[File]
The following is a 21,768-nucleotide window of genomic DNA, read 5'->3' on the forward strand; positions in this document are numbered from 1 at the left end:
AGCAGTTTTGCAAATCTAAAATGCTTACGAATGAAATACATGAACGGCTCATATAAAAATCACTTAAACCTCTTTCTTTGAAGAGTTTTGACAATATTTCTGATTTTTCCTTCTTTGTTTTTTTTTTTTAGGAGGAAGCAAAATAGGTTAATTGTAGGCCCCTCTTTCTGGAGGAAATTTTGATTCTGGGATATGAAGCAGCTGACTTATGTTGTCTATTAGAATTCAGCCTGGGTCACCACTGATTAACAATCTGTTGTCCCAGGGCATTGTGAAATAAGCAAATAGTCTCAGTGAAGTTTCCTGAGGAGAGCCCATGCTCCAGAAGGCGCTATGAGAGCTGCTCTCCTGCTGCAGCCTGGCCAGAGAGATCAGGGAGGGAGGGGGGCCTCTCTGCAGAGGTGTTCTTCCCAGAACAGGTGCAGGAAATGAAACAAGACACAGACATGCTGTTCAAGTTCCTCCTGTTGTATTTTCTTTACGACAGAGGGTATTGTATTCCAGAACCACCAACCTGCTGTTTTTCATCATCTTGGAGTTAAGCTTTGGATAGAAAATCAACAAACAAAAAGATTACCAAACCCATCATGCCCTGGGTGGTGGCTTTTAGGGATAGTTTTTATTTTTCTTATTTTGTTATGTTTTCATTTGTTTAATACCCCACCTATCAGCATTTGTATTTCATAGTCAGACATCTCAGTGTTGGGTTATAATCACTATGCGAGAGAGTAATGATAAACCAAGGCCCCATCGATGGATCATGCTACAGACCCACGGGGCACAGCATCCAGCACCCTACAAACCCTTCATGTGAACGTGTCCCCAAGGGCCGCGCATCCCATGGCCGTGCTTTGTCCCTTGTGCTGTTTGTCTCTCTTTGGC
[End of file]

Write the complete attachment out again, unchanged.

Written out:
The following is a 21,768-nucleotide window of genomic DNA, read 5'->3' on the forward strand; positions in this document are numbered from 1 at the left end:
AGCAGTTTTGCAAATCTAAAATGCTTACGAATGAAATACATGAACGGCTCATATAAAAATCACTTAAACCTCTTTCTTTGAAGAGTTTTGACAATATTTCTGATTTTTCCTTCTTTGTTTTTTTTTTTTAGGAGGAAGCAAAATAGGTTAATTGTAGGCCCCTCTTTCTGGAGGAAATTTTGATTCTGGGATATGAAGCAGCTGACTTATGTTGTCTATTAGAATTCAGCCTGGGTCACCACTGATTAACAATCTGTTGTCCCAGGGCATTGTGAAATAAGCAAATAGTCTCAGTGAAGTTTCCTGAGGAGAGCCCATGCTCCAGAAGGCGCTATGAGAGCTGCTCTCCTGCTGCAGCCTGGCCAGAGAGATCAGGGAGGGAGGGGGGCCTCTCTGCAGAGGTGTTCTTCCCAGAACAGGTGCAGGAAATGAAACAAGACACAGACATGCTGTTCAAGTTCCTCCTGTTGTATTTTCTTTACGACAGAGGGTATTGTATTCCAGAACCACCAACCTGCTGTTTTTCATCATCTTGGAGTTAAGCTTTGGATAGAAAATCAACAAACAAAAAGATTACCAAACCCATCATGCCCTGGGTGGTGGCTTTTAGGGATAGTTTTTATTTTTCTTATTTTGTTATGTTTTCATTTGTTTAATACCCCACCTATCAGCATTTGTATTTCATAGTCAGACATCTCAGTGTTGGGTTATAATCACTATGCGAGAGAGTAATGATAAACCAAGGCCCCATCGATGGATCATGCTACAGACCCACGGGGCACAGCATCCAGCACCCTACAAACCCTTCATGTGAACGTGTCCCCAAGGGCCGCGCATCCCATGGCCGTGCTTTGTCCCTTGTGCTGTTTGTCTCTCTTTGGC